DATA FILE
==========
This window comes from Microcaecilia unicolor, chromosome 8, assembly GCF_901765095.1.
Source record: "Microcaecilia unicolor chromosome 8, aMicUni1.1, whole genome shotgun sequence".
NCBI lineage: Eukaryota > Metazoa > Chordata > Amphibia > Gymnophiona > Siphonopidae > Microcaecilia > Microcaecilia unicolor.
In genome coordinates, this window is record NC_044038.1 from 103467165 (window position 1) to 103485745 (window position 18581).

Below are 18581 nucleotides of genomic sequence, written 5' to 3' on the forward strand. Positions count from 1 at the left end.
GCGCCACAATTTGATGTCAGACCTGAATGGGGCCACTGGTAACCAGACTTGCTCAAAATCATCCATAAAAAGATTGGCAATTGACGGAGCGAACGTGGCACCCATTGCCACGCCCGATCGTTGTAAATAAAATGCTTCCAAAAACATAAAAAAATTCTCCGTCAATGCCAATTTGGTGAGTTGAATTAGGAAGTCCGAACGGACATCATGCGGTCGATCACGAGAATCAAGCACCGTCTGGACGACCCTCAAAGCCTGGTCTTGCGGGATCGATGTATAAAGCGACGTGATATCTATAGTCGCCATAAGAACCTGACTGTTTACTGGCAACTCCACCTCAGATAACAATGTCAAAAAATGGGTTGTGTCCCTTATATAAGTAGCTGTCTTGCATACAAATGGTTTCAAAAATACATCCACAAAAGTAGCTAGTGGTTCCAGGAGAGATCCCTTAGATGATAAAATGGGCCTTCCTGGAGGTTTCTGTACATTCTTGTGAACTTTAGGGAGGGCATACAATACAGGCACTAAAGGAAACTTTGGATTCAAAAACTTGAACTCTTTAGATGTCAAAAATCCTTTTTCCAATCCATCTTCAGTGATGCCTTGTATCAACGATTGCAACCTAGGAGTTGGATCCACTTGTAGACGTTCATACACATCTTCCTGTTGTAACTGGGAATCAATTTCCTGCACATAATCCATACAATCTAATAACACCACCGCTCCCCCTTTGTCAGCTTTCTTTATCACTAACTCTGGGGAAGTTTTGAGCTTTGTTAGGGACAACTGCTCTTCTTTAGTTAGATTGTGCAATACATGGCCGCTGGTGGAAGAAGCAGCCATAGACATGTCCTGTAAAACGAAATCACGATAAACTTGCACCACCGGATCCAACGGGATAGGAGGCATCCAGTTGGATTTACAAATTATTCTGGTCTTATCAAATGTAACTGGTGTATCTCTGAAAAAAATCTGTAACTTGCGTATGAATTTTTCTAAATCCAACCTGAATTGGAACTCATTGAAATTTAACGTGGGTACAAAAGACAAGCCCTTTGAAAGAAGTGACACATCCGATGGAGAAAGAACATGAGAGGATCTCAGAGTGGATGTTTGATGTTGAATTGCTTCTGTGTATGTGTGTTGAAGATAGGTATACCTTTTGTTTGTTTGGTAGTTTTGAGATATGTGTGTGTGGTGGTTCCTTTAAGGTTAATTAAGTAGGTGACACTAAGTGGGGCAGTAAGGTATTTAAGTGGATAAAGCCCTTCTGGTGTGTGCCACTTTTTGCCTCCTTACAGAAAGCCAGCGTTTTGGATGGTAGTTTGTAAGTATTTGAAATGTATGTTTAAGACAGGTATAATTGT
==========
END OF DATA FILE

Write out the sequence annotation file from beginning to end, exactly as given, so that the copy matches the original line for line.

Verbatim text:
This window comes from Microcaecilia unicolor, chromosome 8, assembly GCF_901765095.1.
Source record: "Microcaecilia unicolor chromosome 8, aMicUni1.1, whole genome shotgun sequence".
NCBI lineage: Eukaryota > Metazoa > Chordata > Amphibia > Gymnophiona > Siphonopidae > Microcaecilia > Microcaecilia unicolor.
In genome coordinates, this window is record NC_044038.1 from 103467165 (window position 1) to 103485745 (window position 18581).

Below are 18581 nucleotides of genomic sequence, written 5' to 3' on the forward strand. Positions count from 1 at the left end.
GCGCCACAATTTGATGTCAGACCTGAATGGGGCCACTGGTAACCAGACTTGCTCAAAATCATCCATAAAAAGATTGGCAATTGACGGAGCGAACGTGGCACCCATTGCCACGCCCGATCGTTGTAAATAAAATGCTTCCAAAAACATAAAAAAATTCTCCGTCAATGCCAATTTGGTGAGTTGAATTAGGAAGTCCGAACGGACATCATGCGGTCGATCACGAGAATCAAGCACCGTCTGGACGACCCTCAAAGCCTGGTCTTGCGGGATCGATGTATAAAGCGACGTGATATCTATAGTCGCCATAAGAACCTGACTGTTTACTGGCAACTCCACCTCAGATAACAATGTCAAAAAATGGGTTGTGTCCCTTATATAAGTAGCTGTCTTGCATACAAATGGTTTCAAAAATACATCCACAAAAGTAGCTAGTGGTTCCAGGAGAGATCCCTTAGATGATAAAATGGGCCTTCCTGGAGGTTTCTGTACATTCTTGTGAACTTTAGGGAGGGCATACAATACAGGCACTAAAGGAAACTTTGGATTCAAAAACTTGAACTCTTTAGATGTCAAAAATCCTTTTTCCAATCCATCTTCAGTGATGCCTTGTATCAACGATTGCAACCTAGGAGTTGGATCCACTTGTAGACGTTCATACACATCTTCCTGTTGTAACTGGGAATCAATTTCCTGCACATAATCCATACAATCTAATAACACCACCGCTCCCCCTTTGTCAGCTTTCTTTATCACTAACTCTGGGGAAGTTTTGAGCTTTGTTAGGGACAACTGCTCTTCTTTAGTTAGATTGTGCAATACATGGCCGCTGGTGGAAGAAGCAGCCATAGACATGTCCTGTAAAACGAAATCACGATAAACTTGCACCACCGGATCCAACGGGATAGGAGGCATCCAGTTGGATTTACAAATTATTCTGGTCTTATCAAATGTAACTGGTGTATCTCTGAAAAAAATCTGTAACTTGCGTATGAATTTTTCTAAATCCAACCTGAATTGGAACTCATTGAAATTTAACGTGGGTACAAAAGACAAGCCCTTTGAAAGAAGTGACACATCCGATGGAGAAAGAACATGAGAGGATCTCAGAGTGGATGTTTGATGTTGAATTGCTTCTGTGTATGTGTGTTGAAGATAGGTATACCTTTTGTTTGTTTGGTAGTTTTGAGATATGTGTGTGTGGTGGTTCCTTTAAGGTTAATTAAGTAGGTGACACTAAGTGGGGCAGTAAGGTATTTAAGTGGATAAAGCCCTTCTGGTGTGTGCCACTTTTTGCCTCCTTACAGAAAGCCAGCGTTTTGGATGGTAGTTTGTAAGTATTTGAAATGTATGTTTAAGACAGGTATAATTGT